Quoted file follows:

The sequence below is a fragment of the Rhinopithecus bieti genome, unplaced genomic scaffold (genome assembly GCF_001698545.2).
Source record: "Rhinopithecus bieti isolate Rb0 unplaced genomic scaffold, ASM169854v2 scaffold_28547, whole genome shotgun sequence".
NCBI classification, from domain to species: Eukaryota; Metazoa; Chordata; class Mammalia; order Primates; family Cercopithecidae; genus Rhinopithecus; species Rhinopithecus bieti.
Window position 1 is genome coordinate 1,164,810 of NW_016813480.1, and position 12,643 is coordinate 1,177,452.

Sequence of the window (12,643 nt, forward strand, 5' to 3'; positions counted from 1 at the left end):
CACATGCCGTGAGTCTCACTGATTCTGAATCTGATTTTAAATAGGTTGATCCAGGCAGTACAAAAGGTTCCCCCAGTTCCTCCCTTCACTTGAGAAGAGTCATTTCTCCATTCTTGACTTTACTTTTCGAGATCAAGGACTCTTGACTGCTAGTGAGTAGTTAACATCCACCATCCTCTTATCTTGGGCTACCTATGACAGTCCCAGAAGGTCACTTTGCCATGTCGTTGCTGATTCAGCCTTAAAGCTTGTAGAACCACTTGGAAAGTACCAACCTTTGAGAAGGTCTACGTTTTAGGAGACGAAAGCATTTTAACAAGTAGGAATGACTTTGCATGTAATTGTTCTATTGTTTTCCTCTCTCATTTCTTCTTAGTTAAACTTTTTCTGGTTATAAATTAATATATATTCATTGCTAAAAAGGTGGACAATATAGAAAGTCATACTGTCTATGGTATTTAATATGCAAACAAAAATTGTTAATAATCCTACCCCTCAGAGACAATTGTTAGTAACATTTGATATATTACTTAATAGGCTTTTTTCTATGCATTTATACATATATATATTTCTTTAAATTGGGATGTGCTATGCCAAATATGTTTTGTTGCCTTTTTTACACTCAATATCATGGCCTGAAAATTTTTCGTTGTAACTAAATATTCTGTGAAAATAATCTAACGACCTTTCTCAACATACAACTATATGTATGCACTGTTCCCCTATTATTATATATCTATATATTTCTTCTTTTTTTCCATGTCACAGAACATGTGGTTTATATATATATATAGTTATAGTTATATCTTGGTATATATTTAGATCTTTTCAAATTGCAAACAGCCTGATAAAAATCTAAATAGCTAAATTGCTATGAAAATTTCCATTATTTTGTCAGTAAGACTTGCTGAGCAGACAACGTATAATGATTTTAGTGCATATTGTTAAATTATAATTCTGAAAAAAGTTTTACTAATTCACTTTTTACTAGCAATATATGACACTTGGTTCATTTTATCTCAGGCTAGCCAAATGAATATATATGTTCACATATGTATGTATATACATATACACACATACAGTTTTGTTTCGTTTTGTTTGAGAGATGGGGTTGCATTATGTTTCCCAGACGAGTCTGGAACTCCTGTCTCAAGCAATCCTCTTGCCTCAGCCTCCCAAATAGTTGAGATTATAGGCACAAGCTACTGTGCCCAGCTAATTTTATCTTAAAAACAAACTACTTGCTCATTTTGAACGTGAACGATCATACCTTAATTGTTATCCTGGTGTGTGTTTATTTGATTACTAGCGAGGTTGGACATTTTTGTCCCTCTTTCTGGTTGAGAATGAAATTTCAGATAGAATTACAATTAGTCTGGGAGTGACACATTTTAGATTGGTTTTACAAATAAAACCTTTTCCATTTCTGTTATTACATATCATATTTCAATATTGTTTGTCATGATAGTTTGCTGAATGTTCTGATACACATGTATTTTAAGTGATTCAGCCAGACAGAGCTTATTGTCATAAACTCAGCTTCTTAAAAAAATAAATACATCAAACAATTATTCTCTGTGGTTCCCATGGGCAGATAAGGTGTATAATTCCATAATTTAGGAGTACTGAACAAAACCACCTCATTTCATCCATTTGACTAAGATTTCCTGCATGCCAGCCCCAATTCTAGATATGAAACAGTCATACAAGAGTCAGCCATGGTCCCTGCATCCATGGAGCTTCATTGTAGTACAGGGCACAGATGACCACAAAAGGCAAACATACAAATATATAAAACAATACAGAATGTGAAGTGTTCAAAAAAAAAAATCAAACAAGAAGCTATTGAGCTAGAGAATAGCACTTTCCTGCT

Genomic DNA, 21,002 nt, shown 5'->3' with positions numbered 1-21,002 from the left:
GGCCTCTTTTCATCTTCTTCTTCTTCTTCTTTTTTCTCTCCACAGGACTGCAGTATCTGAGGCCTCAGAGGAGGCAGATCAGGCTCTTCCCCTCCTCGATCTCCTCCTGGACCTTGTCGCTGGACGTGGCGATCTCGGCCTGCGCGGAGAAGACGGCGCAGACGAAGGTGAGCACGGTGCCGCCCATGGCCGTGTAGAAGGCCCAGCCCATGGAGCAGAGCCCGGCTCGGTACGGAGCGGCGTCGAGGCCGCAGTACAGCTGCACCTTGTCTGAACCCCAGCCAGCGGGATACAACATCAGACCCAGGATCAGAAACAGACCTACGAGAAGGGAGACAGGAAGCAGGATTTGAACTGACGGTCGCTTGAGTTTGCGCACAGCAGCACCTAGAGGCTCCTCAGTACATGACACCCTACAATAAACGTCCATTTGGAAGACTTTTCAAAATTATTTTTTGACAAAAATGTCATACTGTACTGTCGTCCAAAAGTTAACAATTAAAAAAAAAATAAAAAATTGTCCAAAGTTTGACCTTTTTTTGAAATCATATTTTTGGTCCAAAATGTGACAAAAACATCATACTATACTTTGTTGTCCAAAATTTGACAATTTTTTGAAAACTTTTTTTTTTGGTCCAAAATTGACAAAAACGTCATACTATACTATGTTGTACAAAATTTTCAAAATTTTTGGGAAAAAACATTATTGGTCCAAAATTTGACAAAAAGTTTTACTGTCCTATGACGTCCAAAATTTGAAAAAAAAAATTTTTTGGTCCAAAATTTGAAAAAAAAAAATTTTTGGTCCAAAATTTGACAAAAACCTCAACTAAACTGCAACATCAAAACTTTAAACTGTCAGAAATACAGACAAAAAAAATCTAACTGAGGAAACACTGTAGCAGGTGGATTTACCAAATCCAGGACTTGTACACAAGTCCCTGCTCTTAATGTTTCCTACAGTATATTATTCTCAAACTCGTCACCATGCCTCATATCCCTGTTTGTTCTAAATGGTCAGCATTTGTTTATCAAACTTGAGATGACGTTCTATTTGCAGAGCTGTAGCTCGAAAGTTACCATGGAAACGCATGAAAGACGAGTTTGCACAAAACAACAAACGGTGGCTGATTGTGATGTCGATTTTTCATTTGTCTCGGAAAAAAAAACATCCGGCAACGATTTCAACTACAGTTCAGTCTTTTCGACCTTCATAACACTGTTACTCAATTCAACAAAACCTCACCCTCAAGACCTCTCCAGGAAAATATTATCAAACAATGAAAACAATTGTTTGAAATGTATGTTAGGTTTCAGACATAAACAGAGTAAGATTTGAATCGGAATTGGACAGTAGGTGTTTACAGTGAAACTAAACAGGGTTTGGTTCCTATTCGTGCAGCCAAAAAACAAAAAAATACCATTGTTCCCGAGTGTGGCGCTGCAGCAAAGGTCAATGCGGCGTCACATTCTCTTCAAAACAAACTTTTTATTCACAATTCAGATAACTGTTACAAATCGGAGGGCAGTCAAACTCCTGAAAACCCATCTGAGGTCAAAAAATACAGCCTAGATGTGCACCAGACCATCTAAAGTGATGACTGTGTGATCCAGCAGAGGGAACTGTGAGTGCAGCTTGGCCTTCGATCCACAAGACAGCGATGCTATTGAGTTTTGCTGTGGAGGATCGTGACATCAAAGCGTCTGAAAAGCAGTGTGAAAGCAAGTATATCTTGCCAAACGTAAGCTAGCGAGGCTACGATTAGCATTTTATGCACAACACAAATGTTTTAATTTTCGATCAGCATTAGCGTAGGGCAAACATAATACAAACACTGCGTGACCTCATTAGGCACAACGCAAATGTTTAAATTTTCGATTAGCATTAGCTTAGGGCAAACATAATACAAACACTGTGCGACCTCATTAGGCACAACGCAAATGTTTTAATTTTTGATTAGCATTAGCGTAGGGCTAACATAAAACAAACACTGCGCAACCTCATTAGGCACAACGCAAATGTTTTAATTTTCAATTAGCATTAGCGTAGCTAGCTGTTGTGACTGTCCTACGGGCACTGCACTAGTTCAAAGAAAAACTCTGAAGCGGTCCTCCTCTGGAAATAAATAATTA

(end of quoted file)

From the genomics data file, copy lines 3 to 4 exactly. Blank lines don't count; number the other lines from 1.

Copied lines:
NCBI classification, from domain to species: Eukaryota; Metazoa; Chordata; class Mammalia; order Primates; family Cercopithecidae; genus Rhinopithecus; species Rhinopithecus bieti.
Window position 1 is genome coordinate 1,164,810 of NW_016813480.1, and position 12,643 is coordinate 1,177,452.